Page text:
Rob Brens

Musician : Educator : Writer

A word with George Kollias

A while ago I was fortunate enough to interview George Kollias for Heavy Music Magazine ( If you’re unfamiliar, George Kollias is best known for his work as an extreme metal drummer for the band Nile, but he’s also developed a reputation as an educator with his two DVD's on the subject of extreme drumming (Intense Metal Drumming parts 1 and 2) and his recent series of books, the first of which is entitled 'The Odyssey of Double Bass Drumming: The Beginning.' 

The level that he has reached in his playing, not just with his break neck speeds but also his precision and creativity, has been crafted over many decades, with steely focus and a never-say-die attitude. 

As it happens in a lot of interviews, you never get to put in everything you’d like to, so I’d like to show you some other insightful things that Kollias had to say on the subject of his early days, hurdles and his work ethic so that we all might be able to take something away for our own pursuits. 

So where does this kind of persistence come from? 

“I wasn’t lucky when I was a kid” Kollias began “I had 0 support, this is what made me more hungry. I got my first kit when I was 10, which made me more excited, then I had other problems, like there was no crash cymbal, so I started playing drums and rehearsing using hihats as crash cymbals.” 

Being so young in a country where equipment is really pricey can be a deterrent. But for Kollias this only fuelled his passion.

“I think going through problems for the first 10 years made me really hungry, so when I’d go and rehearse with a band, I’d play with much more passion than if I had a custom drum kit from the beginning. I did most of my practice on my living room couches and chairs. I think if you don’t have it all from the beginning it’s really important”

I think it’s fair to consider Kollias a successful musician, as being able to pay the bills with such a niche style of drumming is an incredible feat (or feet?). I asked Kollias to elaborate a bit more on what he does to make a living.

“I’ve been doing online lessons five years, I have 35 students right now. I keep saying, living for music by having a band and doing shows is a cool thing, but there’s so many other directions. You can do teaching, drum camps, session work, there’s so many things to get involved with and to be honest, if you want to make a living out of music, you gotta do 10 different things, unless you tour with an arena band. For example after I finish this, I gotta go record another band then tomorrow I have a special guest gig in Greece, then Sunday I start another album for another band. But I love it! I get the chance to play with so many different people, if I get bored with death metal for a bit, I go get another gig.”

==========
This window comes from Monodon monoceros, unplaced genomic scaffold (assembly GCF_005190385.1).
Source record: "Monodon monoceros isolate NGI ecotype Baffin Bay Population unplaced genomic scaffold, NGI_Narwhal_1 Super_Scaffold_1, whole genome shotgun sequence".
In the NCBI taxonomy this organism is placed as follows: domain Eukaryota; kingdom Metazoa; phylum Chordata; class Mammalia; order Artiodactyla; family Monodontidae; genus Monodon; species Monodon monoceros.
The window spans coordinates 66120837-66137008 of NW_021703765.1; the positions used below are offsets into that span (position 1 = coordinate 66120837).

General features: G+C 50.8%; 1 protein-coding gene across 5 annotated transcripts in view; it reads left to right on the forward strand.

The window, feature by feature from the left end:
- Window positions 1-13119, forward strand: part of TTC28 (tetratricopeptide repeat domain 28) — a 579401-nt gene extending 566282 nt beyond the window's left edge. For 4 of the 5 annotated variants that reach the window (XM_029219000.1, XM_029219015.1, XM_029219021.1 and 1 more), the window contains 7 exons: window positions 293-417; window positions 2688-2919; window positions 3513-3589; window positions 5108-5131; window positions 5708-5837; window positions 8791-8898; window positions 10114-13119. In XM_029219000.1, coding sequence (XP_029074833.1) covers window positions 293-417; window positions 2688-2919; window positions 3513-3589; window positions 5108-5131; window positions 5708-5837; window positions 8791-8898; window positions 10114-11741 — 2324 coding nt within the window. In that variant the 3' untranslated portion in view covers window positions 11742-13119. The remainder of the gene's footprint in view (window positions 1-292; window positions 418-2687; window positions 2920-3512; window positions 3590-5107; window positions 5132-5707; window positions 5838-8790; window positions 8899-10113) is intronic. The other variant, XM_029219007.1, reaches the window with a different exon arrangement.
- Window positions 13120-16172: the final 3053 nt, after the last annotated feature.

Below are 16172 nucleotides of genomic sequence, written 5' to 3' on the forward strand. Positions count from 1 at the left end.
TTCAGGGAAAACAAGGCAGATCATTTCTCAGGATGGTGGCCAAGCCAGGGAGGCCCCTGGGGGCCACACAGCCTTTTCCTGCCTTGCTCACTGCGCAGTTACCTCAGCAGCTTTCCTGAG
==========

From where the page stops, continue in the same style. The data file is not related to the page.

Most of the time when I conduct interviews, I tend to centre my questions around a few key things. I try and take the opportunity to find out some of those things that got those people to where they are, particular decisions they made or people they met. For Kollias, it’s just grit determination. 

“Just going for it, it’s what I do. If nobody knew me right now and I wanted a gig with a band like Megadeth for example, I’d make a video, make sure they got it and break their balls till I got a reply. If I believe I can do it then I go for it. This is the most important thing. There’s so many great musicians who are like ‘I know some people who might recommend me.' No one will recommend you, why would they? Say Megadeth asked me if I knew anyone for drums I would just say ‘Yeah, me!’ It’s a huge gig, I wouldn’t give it away. I may not do that, I love to support the drum community, but a lot of people would, they wouldn’t just hand you something. For example the endorsements, nobody helped me. It started with axis, I sent an email and they agreed to help me right away and then Vic Firth, they were difficult in the beginning. They said they were busy, but I knew I was a good card for the company so I kept insisting otherwise I’d just work more. If you believe in something, you have to follow your dream and push it as much as you can.”

It might be a harsh reality, but the truth is, the world doesn't owe you anything. While that could be taken negatively, if you took this on board you would suddenly realize that you can only rely on yourself and that you are in control of your own destiny. The less you wait for others, or expect something to come your way, the more you will drive yourself towards where you want to be. Maybe take a leaf out of George's book, take charge and go for it.